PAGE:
Indonesian President Joko Widodo has asked regional heads as well as military and police officers down to the lowest level, including religious and public figures, to monitor possible bigger forest and bush fires in their respective areas.
"Don't let the fires get bigger, don't be late so it's hard to control. This is important," Widodo said on Feb. 22 at the national coordination meeting for forest and land fire control in 2021.
The head of state reminded that once the fire spreads further, the loss is not only millions or billions, but it could be trillions of rupiahs, not to mention damages of ecology and ecosystem.
President Widodo also hoped that there is no need to water the forest and bush fires using helicopters, and instead regional heads and field officers were asked to prioritize preventive efforts.
"This means that if there is a small fire in a village, it is immediately notified so that it can be handled in advance as when it is already big, it will be difficult to extinguish," the president said, adding that all parties must be mobilized for early detection and monitoring in areas prone to hotspots.
Widodo also keeps abreast of several areas that have been hit by forest and land fires since the end of January, such as those in Riau and West Kalimantan provinces.
Quoting the Meteorology, Climatology and Geophysics Agency (BMKG), he said the La Nina phenomenon was expected to occur until the first semester of 2021, and then, in May there would be a transition from the rainy season to the dry season.
In February, forest and bush fires have the potential to occur on the island of Sumatra because the hot season has already occurred on the island, and then in Kalimantan and Sulawesi islands, forest and bush fires are estimated to occur in May to July. Meanwhile, the peak of forest and bush fires are predicted to happen in August and September.
The president likewise called for law enforcement against forest and bush fires, without compromise.
Coordinating Minister for Political, Legal and Security Affairs Mahfud MD said the government has been ready to cope with and face forest and bush fires if they occur in 2021.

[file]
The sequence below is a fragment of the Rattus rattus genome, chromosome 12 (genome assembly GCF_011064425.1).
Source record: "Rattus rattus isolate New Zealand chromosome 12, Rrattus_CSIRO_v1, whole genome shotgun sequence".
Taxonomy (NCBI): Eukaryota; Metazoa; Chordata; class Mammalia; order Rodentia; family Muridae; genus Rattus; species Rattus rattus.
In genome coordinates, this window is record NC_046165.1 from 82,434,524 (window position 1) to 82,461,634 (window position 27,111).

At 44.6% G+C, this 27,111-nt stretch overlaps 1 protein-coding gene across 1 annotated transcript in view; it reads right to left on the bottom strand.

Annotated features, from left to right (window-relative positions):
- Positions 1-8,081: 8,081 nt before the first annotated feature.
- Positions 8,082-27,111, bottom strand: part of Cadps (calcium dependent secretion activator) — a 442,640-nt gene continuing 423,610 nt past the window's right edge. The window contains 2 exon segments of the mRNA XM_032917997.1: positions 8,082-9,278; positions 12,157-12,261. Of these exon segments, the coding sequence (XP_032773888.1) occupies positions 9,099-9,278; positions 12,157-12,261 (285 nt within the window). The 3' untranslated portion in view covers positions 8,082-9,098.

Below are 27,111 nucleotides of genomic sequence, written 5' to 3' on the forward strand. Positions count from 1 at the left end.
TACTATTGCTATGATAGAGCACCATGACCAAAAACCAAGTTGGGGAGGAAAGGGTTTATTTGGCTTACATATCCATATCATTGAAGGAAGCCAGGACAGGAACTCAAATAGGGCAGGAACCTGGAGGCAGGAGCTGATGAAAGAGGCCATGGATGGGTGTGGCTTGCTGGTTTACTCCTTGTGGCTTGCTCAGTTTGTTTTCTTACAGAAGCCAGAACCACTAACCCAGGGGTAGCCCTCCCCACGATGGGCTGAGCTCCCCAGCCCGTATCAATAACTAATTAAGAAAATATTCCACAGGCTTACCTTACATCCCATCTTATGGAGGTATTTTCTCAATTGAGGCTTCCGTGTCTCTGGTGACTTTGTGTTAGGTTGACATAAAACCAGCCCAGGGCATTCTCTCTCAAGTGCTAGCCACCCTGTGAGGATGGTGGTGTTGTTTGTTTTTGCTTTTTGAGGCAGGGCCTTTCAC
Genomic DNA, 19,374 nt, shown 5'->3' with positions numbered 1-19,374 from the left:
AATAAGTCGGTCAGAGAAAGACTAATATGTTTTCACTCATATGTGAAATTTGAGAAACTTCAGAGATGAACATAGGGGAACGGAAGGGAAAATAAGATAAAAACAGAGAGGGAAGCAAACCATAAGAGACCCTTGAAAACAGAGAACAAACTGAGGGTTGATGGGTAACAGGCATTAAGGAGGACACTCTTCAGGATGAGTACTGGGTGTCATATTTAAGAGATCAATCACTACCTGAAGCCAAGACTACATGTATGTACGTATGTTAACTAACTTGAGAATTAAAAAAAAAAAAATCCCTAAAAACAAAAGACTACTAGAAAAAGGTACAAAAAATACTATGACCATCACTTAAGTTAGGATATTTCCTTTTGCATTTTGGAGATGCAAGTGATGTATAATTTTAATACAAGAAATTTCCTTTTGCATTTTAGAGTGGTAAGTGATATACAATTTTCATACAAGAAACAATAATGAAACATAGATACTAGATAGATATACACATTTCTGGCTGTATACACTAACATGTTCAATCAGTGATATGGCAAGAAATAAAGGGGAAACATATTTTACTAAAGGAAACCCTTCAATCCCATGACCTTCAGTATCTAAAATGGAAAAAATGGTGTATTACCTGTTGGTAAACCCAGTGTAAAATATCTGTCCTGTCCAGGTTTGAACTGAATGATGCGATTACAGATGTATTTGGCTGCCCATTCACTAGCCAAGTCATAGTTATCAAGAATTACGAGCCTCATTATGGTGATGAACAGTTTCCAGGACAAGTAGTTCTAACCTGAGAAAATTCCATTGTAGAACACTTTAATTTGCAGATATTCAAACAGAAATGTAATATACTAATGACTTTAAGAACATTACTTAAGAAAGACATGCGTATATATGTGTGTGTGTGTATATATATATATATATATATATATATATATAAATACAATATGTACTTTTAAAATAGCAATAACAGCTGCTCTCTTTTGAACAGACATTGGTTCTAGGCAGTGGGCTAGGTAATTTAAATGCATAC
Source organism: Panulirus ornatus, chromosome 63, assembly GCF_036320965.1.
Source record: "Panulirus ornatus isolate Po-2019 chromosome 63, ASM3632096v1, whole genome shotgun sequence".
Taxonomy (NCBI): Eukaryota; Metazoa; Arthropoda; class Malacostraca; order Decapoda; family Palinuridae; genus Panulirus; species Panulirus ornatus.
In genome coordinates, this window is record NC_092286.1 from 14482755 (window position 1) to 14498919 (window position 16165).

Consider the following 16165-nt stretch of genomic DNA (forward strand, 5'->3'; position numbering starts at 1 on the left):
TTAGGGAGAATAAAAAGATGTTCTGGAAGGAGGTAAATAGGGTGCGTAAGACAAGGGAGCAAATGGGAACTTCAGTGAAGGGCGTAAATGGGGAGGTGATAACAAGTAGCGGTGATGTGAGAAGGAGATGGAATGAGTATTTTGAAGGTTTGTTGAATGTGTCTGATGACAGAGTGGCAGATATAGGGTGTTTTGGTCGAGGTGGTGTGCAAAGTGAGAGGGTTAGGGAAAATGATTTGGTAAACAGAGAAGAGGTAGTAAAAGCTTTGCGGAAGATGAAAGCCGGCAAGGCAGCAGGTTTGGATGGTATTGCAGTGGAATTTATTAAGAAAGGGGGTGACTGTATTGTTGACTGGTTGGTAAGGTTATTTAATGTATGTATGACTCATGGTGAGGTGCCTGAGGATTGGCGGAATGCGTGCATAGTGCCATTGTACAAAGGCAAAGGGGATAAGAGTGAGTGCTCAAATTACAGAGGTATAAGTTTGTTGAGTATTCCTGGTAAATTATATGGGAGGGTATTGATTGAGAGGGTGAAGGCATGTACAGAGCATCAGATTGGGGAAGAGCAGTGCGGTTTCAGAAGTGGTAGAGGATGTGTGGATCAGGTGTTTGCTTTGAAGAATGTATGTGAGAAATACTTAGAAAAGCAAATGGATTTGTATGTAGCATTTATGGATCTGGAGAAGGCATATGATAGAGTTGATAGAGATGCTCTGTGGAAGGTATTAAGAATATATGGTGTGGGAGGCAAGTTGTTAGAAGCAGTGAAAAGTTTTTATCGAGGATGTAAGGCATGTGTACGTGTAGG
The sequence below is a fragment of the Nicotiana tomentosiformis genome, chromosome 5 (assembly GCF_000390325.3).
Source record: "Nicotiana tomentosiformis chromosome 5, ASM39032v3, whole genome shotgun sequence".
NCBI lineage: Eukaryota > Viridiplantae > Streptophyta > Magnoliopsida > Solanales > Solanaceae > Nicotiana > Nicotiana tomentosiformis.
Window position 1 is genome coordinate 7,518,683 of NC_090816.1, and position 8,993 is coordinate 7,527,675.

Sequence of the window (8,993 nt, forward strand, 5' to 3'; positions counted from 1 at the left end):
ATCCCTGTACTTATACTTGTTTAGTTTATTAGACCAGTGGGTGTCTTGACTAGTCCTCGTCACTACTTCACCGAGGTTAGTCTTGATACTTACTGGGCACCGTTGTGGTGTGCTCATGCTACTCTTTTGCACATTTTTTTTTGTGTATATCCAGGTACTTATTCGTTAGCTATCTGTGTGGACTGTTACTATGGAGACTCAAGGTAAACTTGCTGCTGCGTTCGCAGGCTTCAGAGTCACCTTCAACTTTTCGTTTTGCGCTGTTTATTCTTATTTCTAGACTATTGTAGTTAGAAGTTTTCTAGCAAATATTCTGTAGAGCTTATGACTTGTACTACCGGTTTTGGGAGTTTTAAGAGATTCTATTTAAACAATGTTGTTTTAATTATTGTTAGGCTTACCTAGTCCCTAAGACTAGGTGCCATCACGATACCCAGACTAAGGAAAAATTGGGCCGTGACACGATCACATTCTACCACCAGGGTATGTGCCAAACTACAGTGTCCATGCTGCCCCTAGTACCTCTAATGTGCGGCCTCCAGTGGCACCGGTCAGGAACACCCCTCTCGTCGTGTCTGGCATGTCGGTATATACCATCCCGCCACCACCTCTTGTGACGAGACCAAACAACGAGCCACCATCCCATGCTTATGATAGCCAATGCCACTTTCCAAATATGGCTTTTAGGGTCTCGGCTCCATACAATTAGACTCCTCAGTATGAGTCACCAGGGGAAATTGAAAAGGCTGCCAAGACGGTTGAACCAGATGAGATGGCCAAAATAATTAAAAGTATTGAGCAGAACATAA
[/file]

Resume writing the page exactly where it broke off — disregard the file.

He also asked all parties to raise awareness and take preventive measures in the face of the dry season.
In 2020, the areas of forest and bush fires were recorded at 296,942 hectares, and this figure was much smaller than that in 2015, namely 2.61 million hectares, he noted.
In addition to forest and bush fires, transboundary haze pollution has also decreased since 2015, he said, adding that even in 2018 and 2020 there was no smoke pollution.
He said in the handling and prevention of forest and bush fires, synergy between the central government and the regions is needed, and law enforcement against forest burning perpetrators have to be strictly applied.
Meanwhile, a number of areas in the country have been declared alert status against forest and bush fires including those in Central Kalimantan province, West Kalimantan province, West Sumatra province and Riau province.
Deputy of Kotawaringin Barat district head, Central Kalimantan, Ahmadi Riansyah, is among regional officials stating that they have set the alert status for forest and bush fires from February 2021 for the next three months.
"A local disaster mitigation agency has reported, there has been an increase in the number of hotspots in this area. So, we set the forest and bush fire alert status," he said.
The Pontianak city administration, West Kalimantan province, has set the alert status for forest and bush fires as the forest and bush fires have occurred in a number of locations that have started to cause haze in the city.
Pontianak's mayor Edi Rusdi Kamtono said on Thursday that his party is currently forming a task force for the prevention and control of forest and bush fires in the city.
West Kalimantan's Governor Sutarmidji said that he already has 57 names of owners whose areas have been on fires and would impose sanctions on them who have burned bushes on their lands. -Xinhua